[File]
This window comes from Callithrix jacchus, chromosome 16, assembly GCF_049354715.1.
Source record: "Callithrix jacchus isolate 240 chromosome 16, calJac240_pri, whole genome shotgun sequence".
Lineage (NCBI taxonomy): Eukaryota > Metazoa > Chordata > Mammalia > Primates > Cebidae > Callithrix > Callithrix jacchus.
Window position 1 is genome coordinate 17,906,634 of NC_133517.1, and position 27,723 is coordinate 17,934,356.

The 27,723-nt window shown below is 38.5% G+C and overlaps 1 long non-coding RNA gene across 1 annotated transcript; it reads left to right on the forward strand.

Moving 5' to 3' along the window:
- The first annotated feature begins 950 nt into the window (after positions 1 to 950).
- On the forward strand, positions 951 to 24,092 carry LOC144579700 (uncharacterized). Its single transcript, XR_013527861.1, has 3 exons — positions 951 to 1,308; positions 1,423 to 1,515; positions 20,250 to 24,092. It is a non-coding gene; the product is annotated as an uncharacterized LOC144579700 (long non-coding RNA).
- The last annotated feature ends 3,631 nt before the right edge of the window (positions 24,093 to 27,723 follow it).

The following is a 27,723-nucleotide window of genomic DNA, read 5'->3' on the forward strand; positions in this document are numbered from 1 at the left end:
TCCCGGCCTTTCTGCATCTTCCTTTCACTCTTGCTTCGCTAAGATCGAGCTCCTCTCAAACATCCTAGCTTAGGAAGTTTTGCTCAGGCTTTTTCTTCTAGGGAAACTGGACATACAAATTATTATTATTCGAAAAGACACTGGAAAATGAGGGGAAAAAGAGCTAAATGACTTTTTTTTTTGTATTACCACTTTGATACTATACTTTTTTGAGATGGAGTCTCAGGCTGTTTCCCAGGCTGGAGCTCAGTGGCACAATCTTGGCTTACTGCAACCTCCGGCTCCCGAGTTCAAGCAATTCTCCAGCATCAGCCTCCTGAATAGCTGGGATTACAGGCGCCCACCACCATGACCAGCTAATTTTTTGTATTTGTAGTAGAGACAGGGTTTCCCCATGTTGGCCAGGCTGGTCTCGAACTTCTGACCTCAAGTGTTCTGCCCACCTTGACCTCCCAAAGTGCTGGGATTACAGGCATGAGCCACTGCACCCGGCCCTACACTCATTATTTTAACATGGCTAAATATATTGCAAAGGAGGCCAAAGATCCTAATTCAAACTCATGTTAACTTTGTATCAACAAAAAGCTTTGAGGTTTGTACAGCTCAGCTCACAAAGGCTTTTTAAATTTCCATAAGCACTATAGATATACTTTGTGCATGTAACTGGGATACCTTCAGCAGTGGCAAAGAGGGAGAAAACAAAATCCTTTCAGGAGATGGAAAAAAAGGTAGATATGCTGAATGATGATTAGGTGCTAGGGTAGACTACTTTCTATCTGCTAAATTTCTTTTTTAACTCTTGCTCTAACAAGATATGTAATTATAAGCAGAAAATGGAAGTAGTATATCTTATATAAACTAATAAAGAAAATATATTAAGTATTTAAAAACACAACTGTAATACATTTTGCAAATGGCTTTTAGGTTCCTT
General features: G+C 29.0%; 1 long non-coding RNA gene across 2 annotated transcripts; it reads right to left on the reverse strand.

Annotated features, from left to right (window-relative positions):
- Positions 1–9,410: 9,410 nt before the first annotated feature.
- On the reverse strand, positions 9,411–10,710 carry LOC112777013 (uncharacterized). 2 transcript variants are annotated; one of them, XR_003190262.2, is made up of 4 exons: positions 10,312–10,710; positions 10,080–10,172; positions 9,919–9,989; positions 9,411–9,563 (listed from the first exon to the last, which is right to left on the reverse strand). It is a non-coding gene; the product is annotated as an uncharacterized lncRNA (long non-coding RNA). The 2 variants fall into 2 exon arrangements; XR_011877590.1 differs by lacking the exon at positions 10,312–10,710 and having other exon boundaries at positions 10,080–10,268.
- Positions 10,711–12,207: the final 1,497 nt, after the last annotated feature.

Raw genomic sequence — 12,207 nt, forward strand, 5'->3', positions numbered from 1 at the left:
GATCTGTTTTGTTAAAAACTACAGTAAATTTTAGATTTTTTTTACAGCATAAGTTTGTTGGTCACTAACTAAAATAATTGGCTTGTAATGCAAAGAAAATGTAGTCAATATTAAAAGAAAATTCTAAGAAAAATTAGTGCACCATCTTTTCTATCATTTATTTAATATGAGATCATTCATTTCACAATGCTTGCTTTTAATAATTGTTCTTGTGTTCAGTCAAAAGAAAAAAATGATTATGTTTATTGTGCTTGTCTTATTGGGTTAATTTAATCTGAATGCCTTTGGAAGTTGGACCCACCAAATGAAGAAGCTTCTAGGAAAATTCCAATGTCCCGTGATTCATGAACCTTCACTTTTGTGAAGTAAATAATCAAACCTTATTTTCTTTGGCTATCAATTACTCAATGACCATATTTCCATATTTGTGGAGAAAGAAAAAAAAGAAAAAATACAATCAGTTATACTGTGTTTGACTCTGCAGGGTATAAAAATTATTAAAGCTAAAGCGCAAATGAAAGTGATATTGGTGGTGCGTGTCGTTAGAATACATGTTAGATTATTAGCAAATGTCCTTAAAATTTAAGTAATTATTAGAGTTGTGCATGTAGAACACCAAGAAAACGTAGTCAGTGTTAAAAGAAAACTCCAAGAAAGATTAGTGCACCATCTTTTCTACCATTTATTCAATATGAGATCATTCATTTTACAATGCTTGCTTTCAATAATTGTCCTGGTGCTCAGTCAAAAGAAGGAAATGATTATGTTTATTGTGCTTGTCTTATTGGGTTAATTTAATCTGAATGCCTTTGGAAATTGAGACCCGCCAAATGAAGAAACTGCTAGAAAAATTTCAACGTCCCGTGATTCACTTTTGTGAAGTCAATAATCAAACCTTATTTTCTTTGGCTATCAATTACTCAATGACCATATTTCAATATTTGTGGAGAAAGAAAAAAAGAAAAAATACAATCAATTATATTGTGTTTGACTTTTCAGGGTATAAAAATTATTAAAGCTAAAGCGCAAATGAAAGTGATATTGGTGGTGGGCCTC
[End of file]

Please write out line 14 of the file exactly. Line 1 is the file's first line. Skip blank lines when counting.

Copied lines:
- Positions 1–9,410: 9,410 nt before the first annotated feature.